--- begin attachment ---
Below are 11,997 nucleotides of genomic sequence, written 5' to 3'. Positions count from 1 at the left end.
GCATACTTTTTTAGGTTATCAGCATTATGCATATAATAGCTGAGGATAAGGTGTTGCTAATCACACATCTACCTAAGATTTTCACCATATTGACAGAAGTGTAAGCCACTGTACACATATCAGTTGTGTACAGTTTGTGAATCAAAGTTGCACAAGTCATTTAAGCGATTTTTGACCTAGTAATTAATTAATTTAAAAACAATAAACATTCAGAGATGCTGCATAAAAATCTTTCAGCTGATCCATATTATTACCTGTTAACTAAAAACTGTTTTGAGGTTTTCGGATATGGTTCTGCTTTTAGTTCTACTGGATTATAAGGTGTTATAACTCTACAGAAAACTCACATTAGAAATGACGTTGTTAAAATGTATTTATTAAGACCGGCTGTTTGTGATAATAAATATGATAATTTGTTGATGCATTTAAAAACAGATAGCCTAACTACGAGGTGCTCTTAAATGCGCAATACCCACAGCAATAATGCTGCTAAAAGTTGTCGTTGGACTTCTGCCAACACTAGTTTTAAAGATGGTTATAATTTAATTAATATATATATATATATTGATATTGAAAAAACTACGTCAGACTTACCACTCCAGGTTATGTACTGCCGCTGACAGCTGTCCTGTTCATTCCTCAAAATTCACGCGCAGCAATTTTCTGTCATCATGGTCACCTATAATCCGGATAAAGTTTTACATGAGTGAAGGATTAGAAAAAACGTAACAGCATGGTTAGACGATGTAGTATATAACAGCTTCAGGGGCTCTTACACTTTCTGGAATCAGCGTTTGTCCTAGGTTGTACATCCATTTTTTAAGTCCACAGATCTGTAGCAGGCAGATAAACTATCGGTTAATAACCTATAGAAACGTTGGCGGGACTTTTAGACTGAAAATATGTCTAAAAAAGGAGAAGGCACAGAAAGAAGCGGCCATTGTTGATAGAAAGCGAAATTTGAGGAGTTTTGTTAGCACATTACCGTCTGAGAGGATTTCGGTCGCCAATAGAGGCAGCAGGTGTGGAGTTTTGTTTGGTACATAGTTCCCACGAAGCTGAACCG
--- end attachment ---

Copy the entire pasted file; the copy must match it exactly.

Below are 11,997 nucleotides of genomic sequence, written 5' to 3'. Positions count from 1 at the left end.
GCATACTTTTTTAGGTTATCAGCATTATGCATATAATAGCTGAGGATAAGGTGTTGCTAATCACACATCTACCTAAGATTTTCACCATATTGACAGAAGTGTAAGCCACTGTACACATATCAGTTGTGTACAGTTTGTGAATCAAAGTTGCACAAGTCATTTAAGCGATTTTTGACCTAGTAATTAATTAATTTAAAAACAATAAACATTCAGAGATGCTGCATAAAAATCTTTCAGCTGATCCATATTATTACCTGTTAACTAAAAACTGTTTTGAGGTTTTCGGATATGGTTCTGCTTTTAGTTCTACTGGATTATAAGGTGTTATAACTCTACAGAAAACTCACATTAGAAATGACGTTGTTAAAATGTATTTATTAAGACCGGCTGTTTGTGATAATAAATATGATAATTTGTTGATGCATTTAAAAACAGATAGCCTAACTACGAGGTGCTCTTAAATGCGCAATACCCACAGCAATAATGCTGCTAAAAGTTGTCGTTGGACTTCTGCCAACACTAGTTTTAAAGATGGTTATAATTTAATTAATATATATATATATATTGATATTGAAAAAACTACGTCAGACTTACCACTCCAGGTTATGTACTGCCGCTGACAGCTGTCCTGTTCATTCCTCAAAATTCACGCGCAGCAATTTTCTGTCATCATGGTCACCTATAATCCGGATAAAGTTTTACATGAGTGAAGGATTAGAAAAAACGTAACAGCATGGTTAGACGATGTAGTATATAACAGCTTCAGGGGCTCTTACACTTTCTGGAATCAGCGTTTGTCCTAGGTTGTACATCCATTTTTTAAGTCCACAGATCTGTAGCAGGCAGATAAACTATCGGTTAATAACCTATAGAAACGTTGGCGGGACTTTTAGACTGAAAATATGTCTAAAAAAGGAGAAGGCACAGAAAGAAGCGGCCATTGTTGATAGAAAGCGAAATTTGAGGAGTTTTGTTAGCACATTACCGTCTGAGAGGATTTCGGTCGCCAATAGAGGCAGCAGGTGTGGAGTTTTGTTTGGTACATAGTTCCCACGAAGCTGAACCG